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ERIC Number: ED250732
Record Type: Non-Journal
Publication Date: 1984-Nov
Pages: 12
Abstractor: N/A
Reference Count: N/A
Theoretical Considerations and Standards for the Use of Turnarounds.
Olson, Clark D.
The term "turnaround" has taken a permanent place among the intercollegiate debate jargon. All too often, the first affirmative rebuttalists charge "turnaround" for every plan or response they do not know how to label properly. After so many "false alarms," judges are too weary or aggravated to notice the real thing, and many judges are commenting on this problem in their debate philosophies. For these reasons, there should be some uniform criteria for turnarounds, so that debaters and judges alike can distinguish real turnarounds from fake ones. A disadvantage may be turned in either of two ways: (1) if debaters turn the "links" to the disadvantage, they claim that it is not the affirmative plan that will accrue the disadvantage, but rather the very system--whether the status quo or the counterplan--the negative team is defending; (2) should debaters turn the "impact" of the advantage, they claim that the resulting impact of the disadvantage is really not the evil the negative team has disguised it to be, but actually provides even greater advantages than the affirmative had claimed. One way to judge turnarounds is to determine whether they meet the prima facie burdens of the affirmative argument. That is, a turnaround must have supporting evidence and adequate explanation, it must be topical, and its impact must outweigh the other disadvantages, or at least do so coupled with the remaining case significance. (HTH)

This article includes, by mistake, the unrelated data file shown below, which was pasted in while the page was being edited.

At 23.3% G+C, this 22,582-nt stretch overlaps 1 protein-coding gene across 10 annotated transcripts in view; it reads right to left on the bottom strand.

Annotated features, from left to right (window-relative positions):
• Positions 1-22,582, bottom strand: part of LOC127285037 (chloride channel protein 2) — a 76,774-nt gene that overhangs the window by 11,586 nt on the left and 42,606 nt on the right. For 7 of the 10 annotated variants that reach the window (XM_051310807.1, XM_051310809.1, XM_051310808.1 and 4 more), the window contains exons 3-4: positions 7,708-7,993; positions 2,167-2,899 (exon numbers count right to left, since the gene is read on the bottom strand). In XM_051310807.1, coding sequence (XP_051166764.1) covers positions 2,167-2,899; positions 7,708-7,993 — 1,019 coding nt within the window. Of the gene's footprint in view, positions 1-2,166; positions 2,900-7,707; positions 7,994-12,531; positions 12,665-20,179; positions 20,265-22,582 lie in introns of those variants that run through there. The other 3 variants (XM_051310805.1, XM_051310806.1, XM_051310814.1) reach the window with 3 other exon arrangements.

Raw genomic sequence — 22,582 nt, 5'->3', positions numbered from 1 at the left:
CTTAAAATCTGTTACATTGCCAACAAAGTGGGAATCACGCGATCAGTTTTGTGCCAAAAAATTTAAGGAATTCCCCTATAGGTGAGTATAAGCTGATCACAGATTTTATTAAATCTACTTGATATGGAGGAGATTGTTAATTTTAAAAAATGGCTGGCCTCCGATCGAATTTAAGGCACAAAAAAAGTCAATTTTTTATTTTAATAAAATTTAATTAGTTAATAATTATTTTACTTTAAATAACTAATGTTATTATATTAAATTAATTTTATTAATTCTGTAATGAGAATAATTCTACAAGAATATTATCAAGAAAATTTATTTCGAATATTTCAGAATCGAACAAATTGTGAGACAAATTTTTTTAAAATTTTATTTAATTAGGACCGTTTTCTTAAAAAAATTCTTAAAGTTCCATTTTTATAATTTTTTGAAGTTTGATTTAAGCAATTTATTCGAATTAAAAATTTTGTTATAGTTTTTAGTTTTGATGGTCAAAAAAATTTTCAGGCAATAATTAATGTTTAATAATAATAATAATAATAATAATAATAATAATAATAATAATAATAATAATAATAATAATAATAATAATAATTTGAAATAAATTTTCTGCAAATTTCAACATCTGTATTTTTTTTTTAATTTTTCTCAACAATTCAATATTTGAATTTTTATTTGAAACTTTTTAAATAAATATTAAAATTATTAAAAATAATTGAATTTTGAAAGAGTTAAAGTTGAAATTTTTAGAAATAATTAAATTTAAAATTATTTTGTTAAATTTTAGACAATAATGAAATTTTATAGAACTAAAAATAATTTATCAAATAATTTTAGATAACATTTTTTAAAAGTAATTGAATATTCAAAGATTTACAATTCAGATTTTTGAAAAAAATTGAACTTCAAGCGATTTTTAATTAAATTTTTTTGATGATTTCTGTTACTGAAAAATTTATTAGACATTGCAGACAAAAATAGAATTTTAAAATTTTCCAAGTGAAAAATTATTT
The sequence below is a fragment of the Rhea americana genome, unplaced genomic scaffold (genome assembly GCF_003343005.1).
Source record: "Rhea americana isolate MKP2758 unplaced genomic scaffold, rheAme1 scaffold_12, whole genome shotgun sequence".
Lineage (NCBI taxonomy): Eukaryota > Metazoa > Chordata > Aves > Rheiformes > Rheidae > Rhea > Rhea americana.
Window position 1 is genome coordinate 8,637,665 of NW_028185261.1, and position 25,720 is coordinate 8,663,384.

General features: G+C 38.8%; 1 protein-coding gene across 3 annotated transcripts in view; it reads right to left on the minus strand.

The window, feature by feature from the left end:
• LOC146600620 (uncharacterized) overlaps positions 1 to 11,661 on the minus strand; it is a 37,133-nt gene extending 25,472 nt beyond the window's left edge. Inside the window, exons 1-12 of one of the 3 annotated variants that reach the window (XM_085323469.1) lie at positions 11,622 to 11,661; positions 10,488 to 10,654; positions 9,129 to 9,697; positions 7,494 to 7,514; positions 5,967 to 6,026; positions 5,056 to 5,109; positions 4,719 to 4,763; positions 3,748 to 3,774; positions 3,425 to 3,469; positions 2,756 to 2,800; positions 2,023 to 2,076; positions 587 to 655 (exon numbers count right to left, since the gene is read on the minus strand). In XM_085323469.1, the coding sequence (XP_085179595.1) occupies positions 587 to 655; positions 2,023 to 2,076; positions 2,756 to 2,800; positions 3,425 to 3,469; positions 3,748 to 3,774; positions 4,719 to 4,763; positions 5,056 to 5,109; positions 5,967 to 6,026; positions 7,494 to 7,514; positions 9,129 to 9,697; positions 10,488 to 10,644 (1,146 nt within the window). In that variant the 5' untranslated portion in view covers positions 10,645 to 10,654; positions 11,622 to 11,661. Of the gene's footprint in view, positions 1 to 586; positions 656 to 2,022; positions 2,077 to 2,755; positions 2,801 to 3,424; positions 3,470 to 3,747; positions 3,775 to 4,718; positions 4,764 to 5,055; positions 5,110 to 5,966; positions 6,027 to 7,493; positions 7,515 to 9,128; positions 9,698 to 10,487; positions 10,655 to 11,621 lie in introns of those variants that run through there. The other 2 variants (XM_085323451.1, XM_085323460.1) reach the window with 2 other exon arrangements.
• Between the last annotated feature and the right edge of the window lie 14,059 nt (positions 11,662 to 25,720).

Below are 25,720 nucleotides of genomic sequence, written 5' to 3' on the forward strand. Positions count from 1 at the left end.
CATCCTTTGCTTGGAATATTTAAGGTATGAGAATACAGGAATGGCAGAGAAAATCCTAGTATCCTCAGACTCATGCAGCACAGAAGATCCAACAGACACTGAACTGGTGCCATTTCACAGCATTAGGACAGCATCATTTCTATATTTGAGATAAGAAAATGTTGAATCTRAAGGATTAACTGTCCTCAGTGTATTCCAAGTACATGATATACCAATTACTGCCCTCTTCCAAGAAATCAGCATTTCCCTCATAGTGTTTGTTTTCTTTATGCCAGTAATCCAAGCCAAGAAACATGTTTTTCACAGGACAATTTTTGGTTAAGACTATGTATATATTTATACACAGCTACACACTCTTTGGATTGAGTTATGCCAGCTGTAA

Publication Type: Opinion Papers; Speeches/Meeting Papers
Education Level: N/A
Audience: N/A
Language: English
Sponsor: N/A
Authoring Institution: N/A